To Ross Douthat, white immigration is the only good immigration

A New York Times columnist praises the whites-only rhetoric of Stephen Miller

Published January 29, 2018 1:41PM (EST)

 (AP/Paul Sancya)
(AP/Paul Sancya)

President Donald Trump's immigration policy is, increasingly, in the hands of his policy adviser, Stephen Miller. To most, Miller's history and views should disqualify him from handling the sensitive topic. Even top Republicans have said that they had little faith in Miller's bona fides.

But, to New York Times columnist Ross Douthat, Miller — the man who has displayed xenophobic and sexist traits since he was a high school student — is bringing to light something Americans should be debating: Do we really want immigrants?

Douthat suggested Sunday that Miller should be a point person on any immigration deal, saying that Miller can appeal to the "conservative" base that successfully blocked bipartisan immigration reform in 2013. And Douthat seemed to be in Miller's camp, writing that Miller has some good points in not wanting immigrants:

The foreign-born share of the U.S. population is near a record high, and increased diversity and the distrust it sows have clearly put stresses on our politics. There are questions about how fast the recent wave of low-skilled immigrants is assimilating, evidence that constant new immigration makes it harder for earlier arrivals to advance. . .

Douthat's displeasure at immigration boils down to the fact that he may have to speak to someone who doesn't speak English, even though his complaints don't match the rhetoric of the guy at the end of the bar:

The present view of many liberals seems to be that restrictionists can eventually be steamrolled — that the same ethnic transformations that have made white anxiety acute will eventually bury white-identity politics with sheer multiethnic numbers.

The Stephen Miller wing of negotiations — that starts with the White House and goes down to the Freedom Caucus, with a long detour through the pages of Breitbart — is the dominant one. And that wing doesn't want to "bury white-identity politics," despite the fact that "America" has successfully absorbed other cultures for generations.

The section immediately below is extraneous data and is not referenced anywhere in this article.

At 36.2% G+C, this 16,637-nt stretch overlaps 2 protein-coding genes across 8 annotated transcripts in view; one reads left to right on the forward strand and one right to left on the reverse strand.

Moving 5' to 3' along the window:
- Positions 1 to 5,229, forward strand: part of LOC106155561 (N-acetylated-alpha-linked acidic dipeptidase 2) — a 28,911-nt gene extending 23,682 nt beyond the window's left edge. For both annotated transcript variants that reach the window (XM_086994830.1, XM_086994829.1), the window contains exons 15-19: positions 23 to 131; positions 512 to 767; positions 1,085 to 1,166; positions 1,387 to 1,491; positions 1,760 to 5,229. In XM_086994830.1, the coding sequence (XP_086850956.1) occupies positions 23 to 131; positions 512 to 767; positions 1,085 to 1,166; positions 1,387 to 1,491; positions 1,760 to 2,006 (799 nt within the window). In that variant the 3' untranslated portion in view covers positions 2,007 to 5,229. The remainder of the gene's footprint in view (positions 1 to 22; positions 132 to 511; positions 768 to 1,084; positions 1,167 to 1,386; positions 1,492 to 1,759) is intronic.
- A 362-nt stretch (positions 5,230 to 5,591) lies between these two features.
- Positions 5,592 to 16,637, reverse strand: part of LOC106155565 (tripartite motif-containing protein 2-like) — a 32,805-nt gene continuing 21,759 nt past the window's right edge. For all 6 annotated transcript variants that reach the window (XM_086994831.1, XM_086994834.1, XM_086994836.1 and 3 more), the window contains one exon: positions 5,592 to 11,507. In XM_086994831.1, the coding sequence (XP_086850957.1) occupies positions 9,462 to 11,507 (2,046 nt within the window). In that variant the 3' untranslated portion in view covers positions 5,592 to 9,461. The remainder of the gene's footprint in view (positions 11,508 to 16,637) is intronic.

Remember that, at one time, the problem was that there were too many Irish immigrants coming into the country. At another time, it was Germans. And remember that those cultures gave Douthat the culture and the food that's now interwoven in Americana — because even apple pie isn't all that American.

But the fundamental problem is that in the United States, you can't eliminate cultures that aren't white. The U.S. wasn't founded on an ethnic identity. Native to the country are the Native Americans. There's a Mexican contingent that lived in the Southwest before it was part of American territory. Puerto Ricans, Samoans, Chamorro, Filipino and Haitians are all American citizens, by birth, because American territory is vast and doesn't simply cover just White Settlement, Texas.

But Douthat's claim overlooks one major error that completely blows up his entire argument. You can't assume that America is built on a white identity — neither then nor now — without realizing that the country was built on the backs of black slavery and of land that once belonged to Native Americans. And Westward expansion was powered thanks to a Chinese-built transcontinental railroad.

Unfortunately for Douthat, white America hasn't done as much as he may think it has.

By Jeremy Binckes

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Immigration Media New York Times Ross Douthat